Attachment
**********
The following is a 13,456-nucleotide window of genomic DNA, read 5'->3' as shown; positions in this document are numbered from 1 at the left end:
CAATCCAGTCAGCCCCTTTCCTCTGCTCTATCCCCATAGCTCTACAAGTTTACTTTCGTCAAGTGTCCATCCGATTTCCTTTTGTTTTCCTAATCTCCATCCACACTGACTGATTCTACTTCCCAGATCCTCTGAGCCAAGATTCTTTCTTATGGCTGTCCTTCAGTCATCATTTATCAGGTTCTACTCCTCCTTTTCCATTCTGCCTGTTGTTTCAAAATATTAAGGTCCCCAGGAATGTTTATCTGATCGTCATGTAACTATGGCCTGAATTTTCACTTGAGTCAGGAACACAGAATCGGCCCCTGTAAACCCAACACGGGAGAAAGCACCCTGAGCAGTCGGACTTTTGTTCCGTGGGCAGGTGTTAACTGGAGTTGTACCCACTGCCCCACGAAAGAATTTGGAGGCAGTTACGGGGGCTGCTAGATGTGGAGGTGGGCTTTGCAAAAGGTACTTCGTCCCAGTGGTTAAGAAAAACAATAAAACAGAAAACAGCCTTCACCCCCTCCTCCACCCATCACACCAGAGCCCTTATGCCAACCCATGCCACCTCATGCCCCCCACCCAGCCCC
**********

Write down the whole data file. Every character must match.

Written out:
The following is a 13,456-nucleotide window of genomic DNA, read 5'->3' as shown; positions in this document are numbered from 1 at the left end:
CAATCCAGTCAGCCCCTTTCCTCTGCTCTATCCCCATAGCTCTACAAGTTTACTTTCGTCAAGTGTCCATCCGATTTCCTTTTGTTTTCCTAATCTCCATCCACACTGACTGATTCTACTTCCCAGATCCTCTGAGCCAAGATTCTTTCTTATGGCTGTCCTTCAGTCATCATTTATCAGGTTCTACTCCTCCTTTTCCATTCTGCCTGTTGTTTCAAAATATTAAGGTCCCCAGGAATGTTTATCTGATCGTCATGTAACTATGGCCTGAATTTTCACTTGAGTCAGGAACACAGAATCGGCCCCTGTAAACCCAACACGGGAGAAAGCACCCTGAGCAGTCGGACTTTTGTTCCGTGGGCAGGTGTTAACTGGAGTTGTACCCACTGCCCCACGAAAGAATTTGGAGGCAGTTACGGGGGCTGCTAGATGTGGAGGTGGGCTTTGCAAAAGGTACTTCGTCCCAGTGGTTAAGAAAAACAATAAAACAGAAAACAGCCTTCACCCCCTCCTCCACCCATCACACCAGAGCCCTTATGCCAACCCATGCCACCTCATGCCCCCCACCCAGCCCC